A year ago, during IO's debut, there wasn't as much stir here at the Forum as I thought there would be, and the video series was just briefly in the Forum's orbit. So this is great to have IO come back as a topic, and naturally I hope people continue to be introduced to IO through the tutorials, and pick up some production tips along the way.
I remember experiencing some frustration over how it turned out ARIA was about to be updated with a completely different looking interface, just as I was releasing the tutorials. You can see on screen that it's the old style ARIA, but of course it functions in the same way, so hopefully that shouldn't be confusing to viewers.
Sonar 8.5 is the DAW software used in the video, even though at the time, X1 was Cakewalk's newest version of their software. I briefly considered using X1 for the vids, since I do have X1, but, stubbornly perhaps, I stuck with using 8.5 which is my program of choice. X1 still seems, IMHO, a clumsier, buggier program to work with. Though Cakewalk changed a lot of things with X1, hopefully viewers can apply what they see to X1 – the basic theory of using Cakewalk is still the same.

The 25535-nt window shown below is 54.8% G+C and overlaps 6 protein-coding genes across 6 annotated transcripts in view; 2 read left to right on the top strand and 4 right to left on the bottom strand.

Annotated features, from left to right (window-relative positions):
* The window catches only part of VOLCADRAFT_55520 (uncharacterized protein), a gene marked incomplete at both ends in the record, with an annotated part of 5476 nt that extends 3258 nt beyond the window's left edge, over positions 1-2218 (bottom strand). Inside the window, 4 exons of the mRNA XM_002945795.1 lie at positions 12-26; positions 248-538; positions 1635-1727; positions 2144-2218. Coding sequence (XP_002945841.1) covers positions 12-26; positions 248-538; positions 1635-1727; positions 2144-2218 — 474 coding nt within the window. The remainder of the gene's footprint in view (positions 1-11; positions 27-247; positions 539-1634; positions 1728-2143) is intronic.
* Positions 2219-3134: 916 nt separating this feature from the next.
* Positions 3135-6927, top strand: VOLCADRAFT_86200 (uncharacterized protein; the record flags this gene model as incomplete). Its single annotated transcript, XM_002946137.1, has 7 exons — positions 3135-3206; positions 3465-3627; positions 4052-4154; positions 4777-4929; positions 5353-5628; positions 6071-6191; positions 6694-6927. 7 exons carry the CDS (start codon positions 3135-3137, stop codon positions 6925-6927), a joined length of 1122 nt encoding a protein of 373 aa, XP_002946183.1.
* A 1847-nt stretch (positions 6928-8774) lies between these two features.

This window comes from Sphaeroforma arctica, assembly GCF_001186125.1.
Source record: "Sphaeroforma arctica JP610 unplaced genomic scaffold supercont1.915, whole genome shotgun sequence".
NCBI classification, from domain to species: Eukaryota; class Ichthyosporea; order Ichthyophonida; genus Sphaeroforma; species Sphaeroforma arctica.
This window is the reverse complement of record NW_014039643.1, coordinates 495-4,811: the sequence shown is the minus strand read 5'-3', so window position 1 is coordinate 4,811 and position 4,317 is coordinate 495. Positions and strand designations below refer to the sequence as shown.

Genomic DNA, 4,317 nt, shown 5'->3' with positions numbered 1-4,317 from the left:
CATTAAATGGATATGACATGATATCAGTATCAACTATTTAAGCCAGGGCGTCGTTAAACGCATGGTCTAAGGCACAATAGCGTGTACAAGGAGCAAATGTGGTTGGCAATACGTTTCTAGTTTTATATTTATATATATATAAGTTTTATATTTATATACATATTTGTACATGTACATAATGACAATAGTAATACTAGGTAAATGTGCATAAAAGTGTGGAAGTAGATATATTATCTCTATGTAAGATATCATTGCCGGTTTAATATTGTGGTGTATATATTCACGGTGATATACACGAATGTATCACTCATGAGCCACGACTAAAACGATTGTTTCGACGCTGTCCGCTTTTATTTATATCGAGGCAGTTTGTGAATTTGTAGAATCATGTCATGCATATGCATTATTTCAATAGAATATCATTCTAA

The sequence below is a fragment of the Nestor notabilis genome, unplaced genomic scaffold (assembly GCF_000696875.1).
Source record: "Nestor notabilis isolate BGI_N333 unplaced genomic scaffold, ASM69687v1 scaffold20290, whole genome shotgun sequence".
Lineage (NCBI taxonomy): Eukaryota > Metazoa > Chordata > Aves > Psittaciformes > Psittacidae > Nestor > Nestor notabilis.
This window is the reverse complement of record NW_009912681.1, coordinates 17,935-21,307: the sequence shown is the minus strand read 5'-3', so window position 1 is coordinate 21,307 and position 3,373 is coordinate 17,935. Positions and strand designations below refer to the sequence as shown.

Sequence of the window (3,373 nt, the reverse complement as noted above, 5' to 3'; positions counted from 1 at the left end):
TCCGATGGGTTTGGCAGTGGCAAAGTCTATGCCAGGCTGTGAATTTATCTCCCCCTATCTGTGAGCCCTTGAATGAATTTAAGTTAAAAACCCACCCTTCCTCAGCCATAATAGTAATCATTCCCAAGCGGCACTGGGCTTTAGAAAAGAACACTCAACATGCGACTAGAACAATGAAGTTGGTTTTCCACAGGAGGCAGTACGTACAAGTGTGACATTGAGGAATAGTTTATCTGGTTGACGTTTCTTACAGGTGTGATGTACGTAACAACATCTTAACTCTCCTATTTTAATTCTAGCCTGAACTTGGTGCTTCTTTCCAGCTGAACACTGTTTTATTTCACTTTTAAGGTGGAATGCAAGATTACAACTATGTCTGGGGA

Here's something interesting about the hit statistics at You Tube. I've noticed this before, and am always puzzled by it. Here's the list of hits as of today, 2/17/13, for tutorials 1 through 6:
1 - 8,364
2 - 4,924
3 - 4,616
4 - 2,066
5 - 4,783
6 - 2,095
It's not surprising that the first one has twice as many views as the others. Typically people watch the start of something, and then in modern ADD manner, never finish watching. But look at the hits for tutorial #4, at less than 1/2 the number for either video #3 or #5. Isn't that odd? For whatever reason, people aren't finding #4 as readily as the others, and so there's that discontinuity in views.
When you watch a video at You Tube, on the right there's a side bar of viewing suggestions based on what you're currently watching. When you go to tutorial #1 via the link you posted, Alan, in that side bar the other tutorials are listed, but in this order: